IZMAIL (Rom. Ismail), city in Bessarabia, Romania, today Ukraine. Jews are first mentioned in Izmail in 1769. The community developed after the Russian annexation of Bessarabia in 1812; Jewish immigrants received the same privileges as other new settlers in the city. In 1827 there were 549 Jews in Izmail and in 1847, 1,105. As the community grew, the "great synagogue" (1825) and a bet midrash (1826) were built. In the middle of the 19th century a government-run Jewish school was opened. After the region was incorporated into Romania in 1856, the Jews were oppressed by the Romanian authorities. Severe anti-Jewish riots occurred in 1872 when money and church vessels were stolen from the main church by a convert to Christianity, who when arrested accused several Jews, including one of the heads of the community and the rabbi, of sending him to desecrate the church. The riots aroused international opinion which resulted in the vigorous intervention of the representatives of the great powers in Romania. When the district of Izmail was ceded to Russia in 1878, many Jews were considered aliens and the authorities expelled them to Romania. The Romanians, however, returned them to Russia. They were not granted the status of Russian citizens until 1892. At that time, the Jews of Izmail suffered from the restrictions in force in Russia on Jewish residence in border areas. On October 23 1905, 50 Jews were killed in a pogrom and shops and houses were looted and destroyed. There were 2,781 Jews in Izmail (12.5% of the total population) in 1897 and 1,623 (6.5%) in 1930. The communal institutions then included a kindergarten and a *Tarbut elementary school. During Soviet rule (1940–41) many wealthy Jews were exiled to Bolgrad and Siberia. The community was destroyed when the Germans and Romanians entered Bessarabia in July 1941. Those exiled to Bolgrad were murdered there and those remaining in Izmail were taken by Romanian soldiers to Vadui Lui Traian and killed there. In 1970 the Jewish population of Izmail was estimated at 1,000 persons. Though many left in the 1990s, Jewish life began to revive under Rabbi Shneur Alperovich, with a synagogue, day school, and kindergarten in operation.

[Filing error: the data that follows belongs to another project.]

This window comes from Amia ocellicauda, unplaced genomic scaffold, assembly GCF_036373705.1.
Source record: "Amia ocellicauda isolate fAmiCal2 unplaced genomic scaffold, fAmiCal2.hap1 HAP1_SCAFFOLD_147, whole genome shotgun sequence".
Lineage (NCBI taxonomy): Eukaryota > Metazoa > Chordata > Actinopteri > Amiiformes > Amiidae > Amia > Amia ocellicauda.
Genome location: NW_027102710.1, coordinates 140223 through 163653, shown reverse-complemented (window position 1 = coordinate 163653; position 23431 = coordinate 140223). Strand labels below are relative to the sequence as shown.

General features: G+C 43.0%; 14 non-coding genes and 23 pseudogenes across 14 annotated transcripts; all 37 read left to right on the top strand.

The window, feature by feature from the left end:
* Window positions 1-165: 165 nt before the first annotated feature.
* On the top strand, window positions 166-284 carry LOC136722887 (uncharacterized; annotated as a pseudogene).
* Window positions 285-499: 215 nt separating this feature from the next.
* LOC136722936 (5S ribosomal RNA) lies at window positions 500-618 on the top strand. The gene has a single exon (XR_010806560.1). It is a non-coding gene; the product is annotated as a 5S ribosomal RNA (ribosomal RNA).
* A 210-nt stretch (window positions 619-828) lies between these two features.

Y. Reicher, in: Sinai, Sefer ha-Shanah shel ha-Ḥevrah le-Ḥokhmat Yisrael be-Romanyah, 3 (1931), ix–xii; E. Feldman, in: Sefer Yahadut Bessarabia (1971), passim; L.P. Gartner, in: AJHSQ, 58 (1968), 68–74.
[Eliyahu Feldman /
Shmuel Spector (2nd ed.)]
Source: Encyclopaedia Judaica. © 2008 The Gale Group. All Rights Reserved.